The National Audubon report on climate change and birds gives the grim news that about half of the bird species in North America will be at risk of extinction by the end of this century if we pursue business as usual with green house gas emissions. We know we have to make lots of changes, and quickly.
Despite the fact that the relative proportion of the cause of bird deaths by windfarms compared to cats compared to cell and radio towers is about 1 to 8 to 23, we need to do as Audubon chapters have done across the country and keep a careful eye on windfarms' effects on birds and bats. In addition to collisions, windfarm roads and towers may cause damage by fragmenting habitats, creating migration barriers, introducing alien species, and disturbing or displacing wildlife.
In a presentation January 7 to citizens in Cortland worried about the effects of a windfarm in the early planning stages, Carolyn Jezierski, Wind Energy and Wildlife Project Coordinator at UNL, said that so far, because they want to be (or at least appear to be) environmentally sensitive, wind developers have generally participated constructively in discussions with the state.
Both federal Fish and Wildlife Service (USFWS) and Nebraska Game and Parks Commission (NGPC) standards are voluntary, but USFWS has the power to sue if a completed project is violating the laws it enforces. Given the enormous potential for wind development in Nebraska, these negotiations could get more contentious as the numbers and pace of wind installations increase. Conflict has sharpened at the national level.
In late December, the USFWS took PacifiCorp Energy to federal court in Wyoming for violating the Migratory Bird Treaty Act. Federal investigators found the carcasses of 38 golden eagles and 336 other protected birds at two PacifiCorp wind projects. The Wildlife Service says it had made recommendations earlier to PacifiCorp which were ignored. Priority for enforcement in court by USFWS is given to projects were built in defiance of Fish and Wildlife recommendations. PacifiCorp has agreed to pay $2.5 million in fines and restitution, with most of the money going toward mitigation efforts to reduce bird deaths.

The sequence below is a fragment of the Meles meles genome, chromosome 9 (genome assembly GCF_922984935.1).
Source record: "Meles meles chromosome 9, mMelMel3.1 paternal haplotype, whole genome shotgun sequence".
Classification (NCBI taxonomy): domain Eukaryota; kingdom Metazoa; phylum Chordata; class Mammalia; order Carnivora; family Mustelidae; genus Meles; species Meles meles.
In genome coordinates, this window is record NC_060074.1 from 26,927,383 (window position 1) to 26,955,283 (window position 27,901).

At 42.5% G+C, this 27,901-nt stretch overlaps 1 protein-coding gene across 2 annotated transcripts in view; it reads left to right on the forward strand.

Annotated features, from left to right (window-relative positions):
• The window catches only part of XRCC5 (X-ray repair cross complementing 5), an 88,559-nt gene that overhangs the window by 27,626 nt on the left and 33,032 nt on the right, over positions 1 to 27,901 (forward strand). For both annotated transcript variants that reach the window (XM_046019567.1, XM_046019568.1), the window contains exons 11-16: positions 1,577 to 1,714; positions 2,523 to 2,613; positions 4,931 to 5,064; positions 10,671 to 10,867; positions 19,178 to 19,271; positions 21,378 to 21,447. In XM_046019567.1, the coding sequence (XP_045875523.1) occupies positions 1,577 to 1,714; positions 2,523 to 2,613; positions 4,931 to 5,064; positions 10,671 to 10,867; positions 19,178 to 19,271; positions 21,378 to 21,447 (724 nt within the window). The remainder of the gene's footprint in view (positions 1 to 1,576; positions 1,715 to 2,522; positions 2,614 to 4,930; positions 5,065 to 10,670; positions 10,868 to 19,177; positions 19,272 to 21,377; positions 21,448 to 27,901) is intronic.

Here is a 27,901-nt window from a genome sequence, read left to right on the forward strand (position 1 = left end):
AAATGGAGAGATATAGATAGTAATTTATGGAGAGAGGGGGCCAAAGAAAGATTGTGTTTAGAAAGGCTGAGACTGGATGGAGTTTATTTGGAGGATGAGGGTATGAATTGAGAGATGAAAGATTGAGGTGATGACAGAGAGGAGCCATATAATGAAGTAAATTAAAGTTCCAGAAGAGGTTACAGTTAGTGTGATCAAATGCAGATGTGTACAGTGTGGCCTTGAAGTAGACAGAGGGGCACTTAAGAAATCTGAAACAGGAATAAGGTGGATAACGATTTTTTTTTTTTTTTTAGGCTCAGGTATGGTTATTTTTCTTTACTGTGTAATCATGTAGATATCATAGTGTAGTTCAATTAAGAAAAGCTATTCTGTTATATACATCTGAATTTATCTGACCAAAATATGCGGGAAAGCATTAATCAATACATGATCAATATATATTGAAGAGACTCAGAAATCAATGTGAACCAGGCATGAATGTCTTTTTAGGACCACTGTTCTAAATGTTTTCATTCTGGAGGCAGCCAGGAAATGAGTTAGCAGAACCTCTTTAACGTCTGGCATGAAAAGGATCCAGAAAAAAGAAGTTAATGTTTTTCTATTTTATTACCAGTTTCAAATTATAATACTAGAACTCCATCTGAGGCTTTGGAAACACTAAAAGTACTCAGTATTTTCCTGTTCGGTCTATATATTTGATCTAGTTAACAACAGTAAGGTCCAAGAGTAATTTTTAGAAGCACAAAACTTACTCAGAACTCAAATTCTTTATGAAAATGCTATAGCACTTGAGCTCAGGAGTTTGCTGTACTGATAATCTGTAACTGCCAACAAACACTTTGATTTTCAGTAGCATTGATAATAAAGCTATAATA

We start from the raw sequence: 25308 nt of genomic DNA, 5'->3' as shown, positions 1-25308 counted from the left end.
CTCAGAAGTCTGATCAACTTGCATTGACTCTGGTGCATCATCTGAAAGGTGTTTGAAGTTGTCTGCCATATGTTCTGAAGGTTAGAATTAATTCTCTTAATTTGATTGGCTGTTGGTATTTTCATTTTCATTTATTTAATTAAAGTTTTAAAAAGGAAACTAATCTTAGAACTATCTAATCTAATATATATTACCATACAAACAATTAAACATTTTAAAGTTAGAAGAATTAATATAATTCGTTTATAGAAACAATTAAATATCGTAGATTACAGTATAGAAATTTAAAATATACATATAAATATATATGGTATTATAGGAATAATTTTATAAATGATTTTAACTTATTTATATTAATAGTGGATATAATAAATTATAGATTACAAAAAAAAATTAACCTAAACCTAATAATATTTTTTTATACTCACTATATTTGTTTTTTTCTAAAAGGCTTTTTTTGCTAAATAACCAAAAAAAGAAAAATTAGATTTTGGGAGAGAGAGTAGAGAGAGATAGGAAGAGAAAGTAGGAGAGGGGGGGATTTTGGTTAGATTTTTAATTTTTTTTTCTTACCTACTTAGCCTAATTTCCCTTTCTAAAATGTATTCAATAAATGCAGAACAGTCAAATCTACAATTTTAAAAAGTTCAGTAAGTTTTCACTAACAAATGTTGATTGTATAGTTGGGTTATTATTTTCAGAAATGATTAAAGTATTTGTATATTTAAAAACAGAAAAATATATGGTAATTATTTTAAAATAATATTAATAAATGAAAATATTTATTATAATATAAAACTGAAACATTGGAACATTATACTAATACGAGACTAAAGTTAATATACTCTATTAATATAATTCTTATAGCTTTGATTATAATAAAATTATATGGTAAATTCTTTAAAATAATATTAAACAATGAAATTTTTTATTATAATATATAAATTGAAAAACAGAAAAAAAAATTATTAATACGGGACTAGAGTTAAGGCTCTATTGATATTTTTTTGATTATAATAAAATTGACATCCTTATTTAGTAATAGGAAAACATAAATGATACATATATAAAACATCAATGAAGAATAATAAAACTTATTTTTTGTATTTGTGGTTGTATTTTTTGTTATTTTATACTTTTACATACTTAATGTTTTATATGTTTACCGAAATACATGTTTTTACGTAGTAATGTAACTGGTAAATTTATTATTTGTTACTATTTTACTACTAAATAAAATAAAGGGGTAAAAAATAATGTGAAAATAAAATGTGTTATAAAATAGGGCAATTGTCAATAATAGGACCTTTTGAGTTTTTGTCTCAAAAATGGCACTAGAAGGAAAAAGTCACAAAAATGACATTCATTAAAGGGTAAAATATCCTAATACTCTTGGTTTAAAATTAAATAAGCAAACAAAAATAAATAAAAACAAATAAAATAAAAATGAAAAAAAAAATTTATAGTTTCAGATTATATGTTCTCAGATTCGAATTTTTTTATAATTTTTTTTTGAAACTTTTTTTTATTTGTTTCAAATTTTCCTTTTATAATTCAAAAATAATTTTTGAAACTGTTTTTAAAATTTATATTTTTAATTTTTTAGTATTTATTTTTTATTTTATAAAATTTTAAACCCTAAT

Rep. Jeff Duncan (SC), introduced a bill in January to attack the legal basis for USFWS's authority which rests on the Migratory Bird Treaty Act, the Bald and Golden Eagle Protection Act, and the Endangered Species Act. It's so extreme it probably doesn’t have much chance to pass as proposed, but it alerts us to the likelihood of attempts to weaken federal enforcement power. The source of this push is almost certainly oil and gas companies which are subject to much more stringent enforcement of the Migratory Bird Treat Act than wind and solar farms. The Center for Responsive Politics reports that the leading contributors to Rep. Duncan's 2014 campaign were oil and gas companies.
Nebraska is in the middle of a public comment period on a 33-page document called "Mitigation Guidelines for Wind Energy Development in Nebraska.”
The deadline for comments is March 31 and should be emailed to firstname.lastname@example.org. I hope some Audubon folks can submit comments.
The Guidelines classify Nebraska into minimum, moderate, and maximum mitigation areas. This classification, along with a site visit, helps determine the state's recommendations for mitigation ranging from no action at all to purchasing a similar piece of land to be protected.
It is interesting to compare federal rules on the same subject. See Final U.S. Fish and Wildlife Service Land-based Wind Energy Guidelines. The federal rules are much more comprehensive. For example, the federal rules tell developers when they should begin consulting with the agency, direct what methods and metrics to use in their field studies, and require two levels of studies of bird deaths to be done after the farm is operational.
As I read the proposed "Mitigation Guidelines," there is no provision for public review except very late in the process where NGPC makes a recommendation to the Power Review Board to approve or disapprove a project. It appears the two agencies perform their negotiations with developers behind closed doors. At no point, even after a windfarm is built, is there provision for public access to the agreements made by the state agency with the developers. It appears the Guidelines are written by wildlife experts with wind developers in mind as the audience. But the public has a stake in these outcomes as well. I'm hoping some Wachiskans can propose how some degree of public involvement might work.